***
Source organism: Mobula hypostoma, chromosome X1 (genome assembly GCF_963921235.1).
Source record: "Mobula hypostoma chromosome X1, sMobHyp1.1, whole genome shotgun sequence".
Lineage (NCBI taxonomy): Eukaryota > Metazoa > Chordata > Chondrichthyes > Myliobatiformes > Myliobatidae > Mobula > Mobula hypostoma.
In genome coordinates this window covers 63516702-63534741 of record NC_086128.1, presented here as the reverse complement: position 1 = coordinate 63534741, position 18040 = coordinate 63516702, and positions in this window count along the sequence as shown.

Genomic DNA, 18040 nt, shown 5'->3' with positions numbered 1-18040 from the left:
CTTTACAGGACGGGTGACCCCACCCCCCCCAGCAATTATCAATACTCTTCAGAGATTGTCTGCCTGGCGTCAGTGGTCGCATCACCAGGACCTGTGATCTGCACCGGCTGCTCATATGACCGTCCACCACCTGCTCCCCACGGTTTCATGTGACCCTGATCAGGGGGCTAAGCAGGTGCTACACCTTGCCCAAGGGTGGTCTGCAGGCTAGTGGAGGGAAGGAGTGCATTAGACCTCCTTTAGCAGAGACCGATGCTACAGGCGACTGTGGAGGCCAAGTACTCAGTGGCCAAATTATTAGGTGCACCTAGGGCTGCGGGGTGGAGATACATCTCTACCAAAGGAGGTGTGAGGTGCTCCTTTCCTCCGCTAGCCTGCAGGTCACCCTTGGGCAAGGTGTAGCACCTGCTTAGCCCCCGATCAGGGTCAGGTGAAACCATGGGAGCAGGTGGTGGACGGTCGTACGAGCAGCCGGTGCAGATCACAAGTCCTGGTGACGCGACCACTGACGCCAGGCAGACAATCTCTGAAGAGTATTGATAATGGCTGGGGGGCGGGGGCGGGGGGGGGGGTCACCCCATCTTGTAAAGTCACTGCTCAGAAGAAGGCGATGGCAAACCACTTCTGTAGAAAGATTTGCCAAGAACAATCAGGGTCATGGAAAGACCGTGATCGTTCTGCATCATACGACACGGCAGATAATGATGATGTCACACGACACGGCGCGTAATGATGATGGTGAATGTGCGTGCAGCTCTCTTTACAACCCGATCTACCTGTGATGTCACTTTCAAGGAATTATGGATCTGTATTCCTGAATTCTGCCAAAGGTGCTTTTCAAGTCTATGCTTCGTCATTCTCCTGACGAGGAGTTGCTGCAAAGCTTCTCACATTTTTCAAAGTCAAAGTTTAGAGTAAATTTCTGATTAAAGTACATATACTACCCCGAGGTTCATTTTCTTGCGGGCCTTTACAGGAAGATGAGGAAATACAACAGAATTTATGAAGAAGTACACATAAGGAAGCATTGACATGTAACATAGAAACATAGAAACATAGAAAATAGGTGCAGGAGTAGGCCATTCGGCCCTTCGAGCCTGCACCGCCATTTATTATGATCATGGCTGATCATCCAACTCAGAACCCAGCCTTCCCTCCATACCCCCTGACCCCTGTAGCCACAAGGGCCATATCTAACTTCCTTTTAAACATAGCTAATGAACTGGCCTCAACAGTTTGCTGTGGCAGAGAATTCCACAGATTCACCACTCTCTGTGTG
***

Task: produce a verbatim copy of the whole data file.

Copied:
Source organism: Mobula hypostoma, chromosome X1 (genome assembly GCF_963921235.1).
Source record: "Mobula hypostoma chromosome X1, sMobHyp1.1, whole genome shotgun sequence".
Lineage (NCBI taxonomy): Eukaryota > Metazoa > Chordata > Chondrichthyes > Myliobatiformes > Myliobatidae > Mobula > Mobula hypostoma.
In genome coordinates this window covers 63516702-63534741 of record NC_086128.1, presented here as the reverse complement: position 1 = coordinate 63534741, position 18040 = coordinate 63516702, and positions in this window count along the sequence as shown.

Genomic DNA, 18040 nt, shown 5'->3' with positions numbered 1-18040 from the left:
CTTTACAGGACGGGTGACCCCACCCCCCCCAGCAATTATCAATACTCTTCAGAGATTGTCTGCCTGGCGTCAGTGGTCGCATCACCAGGACCTGTGATCTGCACCGGCTGCTCATATGACCGTCCACCACCTGCTCCCCACGGTTTCATGTGACCCTGATCAGGGGGCTAAGCAGGTGCTACACCTTGCCCAAGGGTGGTCTGCAGGCTAGTGGAGGGAAGGAGTGCATTAGACCTCCTTTAGCAGAGACCGATGCTACAGGCGACTGTGGAGGCCAAGTACTCAGTGGCCAAATTATTAGGTGCACCTAGGGCTGCGGGGTGGAGATACATCTCTACCAAAGGAGGTGTGAGGTGCTCCTTTCCTCCGCTAGCCTGCAGGTCACCCTTGGGCAAGGTGTAGCACCTGCTTAGCCCCCGATCAGGGTCAGGTGAAACCATGGGAGCAGGTGGTGGACGGTCGTACGAGCAGCCGGTGCAGATCACAAGTCCTGGTGACGCGACCACTGACGCCAGGCAGACAATCTCTGAAGAGTATTGATAATGGCTGGGGGGCGGGGGCGGGGGGGGGGGTCACCCCATCTTGTAAAGTCACTGCTCAGAAGAAGGCGATGGCAAACCACTTCTGTAGAAAGATTTGCCAAGAACAATCAGGGTCATGGAAAGACCGTGATCGTTCTGCATCATACGACACGGCAGATAATGATGATGTCACACGACACGGCGCGTAATGATGATGGTGAATGTGCGTGCAGCTCTCTTTACAACCCGATCTACCTGTGATGTCACTTTCAAGGAATTATGGATCTGTATTCCTGAATTCTGCCAAAGGTGCTTTTCAAGTCTATGCTTCGTCATTCTCCTGACGAGGAGTTGCTGCAAAGCTTCTCACATTTTTCAAAGTCAAAGTTTAGAGTAAATTTCTGATTAAAGTACATATACTACCCCGAGGTTCATTTTCTTGCGGGCCTTTACAGGAAGATGAGGAAATACAACAGAATTTATGAAGAAGTACACATAAGGAAGCATTGACATGTAACATAGAAACATAGAAACATAGAAAATAGGTGCAGGAGTAGGCCATTCGGCCCTTCGAGCCTGCACCGCCATTTATTATGATCATGGCTGATCATCCAACTCAGAACCCAGCCTTCCCTCCATACCCCCTGACCCCTGTAGCCACAAGGGCCATATCTAACTTCCTTTTAAACATAGCTAATGAACTGGCCTCAACAGTTTGCTGTGGCAGAGAATTCCACAGATTCACCACTCTCTGTGTG